Synthesis and preclinical evaluation of peptide receptor-targeted diagnostic and therapeutic radiopharmaceuticals for prostate cancer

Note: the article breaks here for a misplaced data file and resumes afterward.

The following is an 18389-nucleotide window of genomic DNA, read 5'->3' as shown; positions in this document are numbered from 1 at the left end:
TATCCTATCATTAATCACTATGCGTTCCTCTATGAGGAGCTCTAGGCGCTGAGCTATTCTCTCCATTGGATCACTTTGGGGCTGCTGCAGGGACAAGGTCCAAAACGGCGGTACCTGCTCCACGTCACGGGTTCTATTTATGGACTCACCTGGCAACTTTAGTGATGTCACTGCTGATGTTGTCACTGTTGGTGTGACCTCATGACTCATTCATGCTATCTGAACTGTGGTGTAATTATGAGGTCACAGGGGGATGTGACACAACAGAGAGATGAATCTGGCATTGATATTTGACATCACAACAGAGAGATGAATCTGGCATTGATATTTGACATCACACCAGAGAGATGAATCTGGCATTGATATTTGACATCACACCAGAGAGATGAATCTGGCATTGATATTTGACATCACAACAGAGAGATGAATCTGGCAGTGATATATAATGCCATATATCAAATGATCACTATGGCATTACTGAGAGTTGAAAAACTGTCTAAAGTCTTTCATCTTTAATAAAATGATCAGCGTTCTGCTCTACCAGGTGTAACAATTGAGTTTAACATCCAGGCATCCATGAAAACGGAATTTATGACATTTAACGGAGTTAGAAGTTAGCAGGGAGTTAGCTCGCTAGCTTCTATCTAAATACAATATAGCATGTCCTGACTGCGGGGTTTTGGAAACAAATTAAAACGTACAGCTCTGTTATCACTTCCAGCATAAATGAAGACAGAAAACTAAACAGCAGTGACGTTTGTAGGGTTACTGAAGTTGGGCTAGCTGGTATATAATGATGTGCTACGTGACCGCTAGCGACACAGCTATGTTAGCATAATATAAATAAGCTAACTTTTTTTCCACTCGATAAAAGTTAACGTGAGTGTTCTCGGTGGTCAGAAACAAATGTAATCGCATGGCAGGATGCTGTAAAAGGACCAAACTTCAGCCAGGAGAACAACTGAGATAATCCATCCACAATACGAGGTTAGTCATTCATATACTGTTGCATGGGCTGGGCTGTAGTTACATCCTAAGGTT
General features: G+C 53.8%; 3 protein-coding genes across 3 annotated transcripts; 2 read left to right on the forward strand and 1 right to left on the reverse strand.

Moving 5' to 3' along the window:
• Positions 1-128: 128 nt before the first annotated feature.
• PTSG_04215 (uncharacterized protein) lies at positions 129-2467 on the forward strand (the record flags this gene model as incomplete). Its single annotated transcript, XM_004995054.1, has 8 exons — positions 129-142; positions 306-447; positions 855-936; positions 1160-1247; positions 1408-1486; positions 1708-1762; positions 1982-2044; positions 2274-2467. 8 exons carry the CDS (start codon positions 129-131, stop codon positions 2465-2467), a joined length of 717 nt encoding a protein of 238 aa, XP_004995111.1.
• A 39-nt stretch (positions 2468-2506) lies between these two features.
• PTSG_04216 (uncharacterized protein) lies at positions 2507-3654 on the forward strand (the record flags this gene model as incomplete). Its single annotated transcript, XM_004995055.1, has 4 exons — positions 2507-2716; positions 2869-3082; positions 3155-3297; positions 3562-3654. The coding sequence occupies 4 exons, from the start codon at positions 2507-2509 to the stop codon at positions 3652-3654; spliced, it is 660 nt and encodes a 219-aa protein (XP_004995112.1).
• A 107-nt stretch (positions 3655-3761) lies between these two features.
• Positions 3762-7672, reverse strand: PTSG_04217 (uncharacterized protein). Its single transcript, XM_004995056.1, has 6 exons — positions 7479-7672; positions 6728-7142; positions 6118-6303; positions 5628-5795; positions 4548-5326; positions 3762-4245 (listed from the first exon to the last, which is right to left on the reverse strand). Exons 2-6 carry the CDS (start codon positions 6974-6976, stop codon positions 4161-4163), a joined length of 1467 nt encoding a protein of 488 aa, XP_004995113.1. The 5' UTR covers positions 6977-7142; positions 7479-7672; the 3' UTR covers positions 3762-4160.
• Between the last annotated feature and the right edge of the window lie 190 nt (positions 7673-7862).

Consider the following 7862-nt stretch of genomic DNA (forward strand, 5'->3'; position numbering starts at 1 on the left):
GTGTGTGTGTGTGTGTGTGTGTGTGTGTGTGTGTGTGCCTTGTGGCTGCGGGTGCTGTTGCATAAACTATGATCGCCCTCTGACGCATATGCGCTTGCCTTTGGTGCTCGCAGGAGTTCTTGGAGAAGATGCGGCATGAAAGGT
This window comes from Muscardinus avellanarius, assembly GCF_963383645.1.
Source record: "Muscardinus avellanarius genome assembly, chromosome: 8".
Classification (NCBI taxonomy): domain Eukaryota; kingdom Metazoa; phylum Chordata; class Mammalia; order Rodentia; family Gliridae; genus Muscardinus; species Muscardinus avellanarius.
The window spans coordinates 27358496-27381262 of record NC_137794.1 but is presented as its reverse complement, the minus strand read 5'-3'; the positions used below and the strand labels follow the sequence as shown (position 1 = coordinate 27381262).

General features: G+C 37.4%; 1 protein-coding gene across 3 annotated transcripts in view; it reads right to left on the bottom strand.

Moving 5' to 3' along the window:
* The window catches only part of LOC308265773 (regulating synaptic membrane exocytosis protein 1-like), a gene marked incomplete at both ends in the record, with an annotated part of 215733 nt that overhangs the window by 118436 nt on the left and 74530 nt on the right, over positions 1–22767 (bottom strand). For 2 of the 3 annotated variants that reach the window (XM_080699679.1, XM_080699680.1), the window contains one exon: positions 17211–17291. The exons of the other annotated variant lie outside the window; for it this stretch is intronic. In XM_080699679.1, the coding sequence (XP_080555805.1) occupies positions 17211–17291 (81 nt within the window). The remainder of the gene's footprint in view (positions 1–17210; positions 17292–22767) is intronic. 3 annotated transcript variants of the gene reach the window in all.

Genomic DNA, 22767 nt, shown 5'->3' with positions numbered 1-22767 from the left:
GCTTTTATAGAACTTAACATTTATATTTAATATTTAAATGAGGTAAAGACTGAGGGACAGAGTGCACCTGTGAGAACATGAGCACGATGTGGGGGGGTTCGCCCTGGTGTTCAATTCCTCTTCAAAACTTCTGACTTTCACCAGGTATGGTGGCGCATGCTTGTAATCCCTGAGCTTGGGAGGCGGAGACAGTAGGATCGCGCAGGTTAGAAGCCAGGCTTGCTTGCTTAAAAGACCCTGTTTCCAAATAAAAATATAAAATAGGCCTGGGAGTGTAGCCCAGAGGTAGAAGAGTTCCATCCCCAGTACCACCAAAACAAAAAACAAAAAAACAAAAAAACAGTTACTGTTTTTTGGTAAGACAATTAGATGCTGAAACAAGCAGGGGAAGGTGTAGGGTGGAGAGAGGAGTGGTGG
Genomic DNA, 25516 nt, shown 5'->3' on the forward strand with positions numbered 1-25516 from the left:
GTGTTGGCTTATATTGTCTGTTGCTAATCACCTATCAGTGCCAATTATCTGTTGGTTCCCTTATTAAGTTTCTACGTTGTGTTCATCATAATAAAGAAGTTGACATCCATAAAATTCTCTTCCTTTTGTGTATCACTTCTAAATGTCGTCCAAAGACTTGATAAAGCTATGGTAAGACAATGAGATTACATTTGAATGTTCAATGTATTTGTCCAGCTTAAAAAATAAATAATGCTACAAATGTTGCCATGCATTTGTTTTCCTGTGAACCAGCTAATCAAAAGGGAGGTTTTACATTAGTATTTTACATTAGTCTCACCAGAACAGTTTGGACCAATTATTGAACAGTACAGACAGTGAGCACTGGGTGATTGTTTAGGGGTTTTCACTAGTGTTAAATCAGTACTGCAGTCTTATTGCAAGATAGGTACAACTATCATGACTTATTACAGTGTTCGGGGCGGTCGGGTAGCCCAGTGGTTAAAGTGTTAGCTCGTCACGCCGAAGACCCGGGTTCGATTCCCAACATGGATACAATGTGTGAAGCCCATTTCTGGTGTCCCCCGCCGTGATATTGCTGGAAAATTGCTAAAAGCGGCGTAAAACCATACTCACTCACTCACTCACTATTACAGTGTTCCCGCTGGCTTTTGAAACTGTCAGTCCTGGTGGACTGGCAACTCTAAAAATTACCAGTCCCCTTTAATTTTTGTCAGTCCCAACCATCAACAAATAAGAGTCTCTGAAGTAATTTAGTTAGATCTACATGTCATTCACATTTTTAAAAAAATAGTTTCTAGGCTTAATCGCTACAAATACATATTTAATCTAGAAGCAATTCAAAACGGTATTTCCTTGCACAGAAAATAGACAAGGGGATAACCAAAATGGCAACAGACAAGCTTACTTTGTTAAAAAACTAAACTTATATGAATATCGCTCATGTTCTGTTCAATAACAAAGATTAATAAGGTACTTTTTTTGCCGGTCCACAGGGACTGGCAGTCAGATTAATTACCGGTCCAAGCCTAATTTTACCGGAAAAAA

The overexpression of certain peptide receptors on cancers cells can be exploited for the development of radiopharmaceuticals that are selectively delivered to cancer cells for diagnostic imaging or therapeutic purposes. Parts of this dissertation explore the development and preclinical evaluation of a radiolabeled antagonist peptide conjugate (RM2 = DOTA-4-amino-1-carboxymethyl-piperidine-D-Phe-Gln-Trp-Ala-Val-Gly-His-Sta-Leu-NH2) that targets the bombesin receptor (BB2r) overexpressed in human prostate cancer. Two radionuclides, Pb and Pb, were selected due to their uniqueness as a chemically identical theranostic matched pair. Lead--203 (t1/2 = 51.9 hours) decays by electron capture to stable Tl, with the emission of  keV gamma rays (81% intensity) suitable for single-photon emission computed tomography (SPECT) imaging. On the other hand, Pb (t1/2 = 10.6 hours) decays by beta emission into Bi (t1/2 = 60.6 minutes), which subsequently decays into stable Pb through a branched decay chain consisting of one alpha particle and one beta particle emission in each decay pathway. Hence, Pb is of interest as an in vivo generator of Bi for targeted alpha therapy. The fundamental chemistry and radiochemistry involved in the synthesis, purification and characterization of both [203Pb]Pb-RM2 and [212Pb]Pb-RM2 is described. Additionally, in vivo preclinical evaluation of the radiolabeled peptide conjugates was performed in male mouse models inoculated with PC3 human prostate cancer cells. The last portion of the work described in this dissertation focuses on 105Rh as a potential therapeutic radionuclide. Rhodium-105 (t1/2 = 35.4 hours) is a moderate energy beta-emitting radionuclide [ [beta] avg = 152 keV], with low energy gamma emissions [319 keV (19%) and 306 keV (5%)]. The production of 105Rh from recycled 104Ru metal target via the 104Ru (p, n) 105Ru -> 105Rh reaction was reported. In addition, a microwave-assisted procedure for the synthesis of Rh(III) complexes without the addition of refluxing ethanol or SnCl2 as reducing agents is described.
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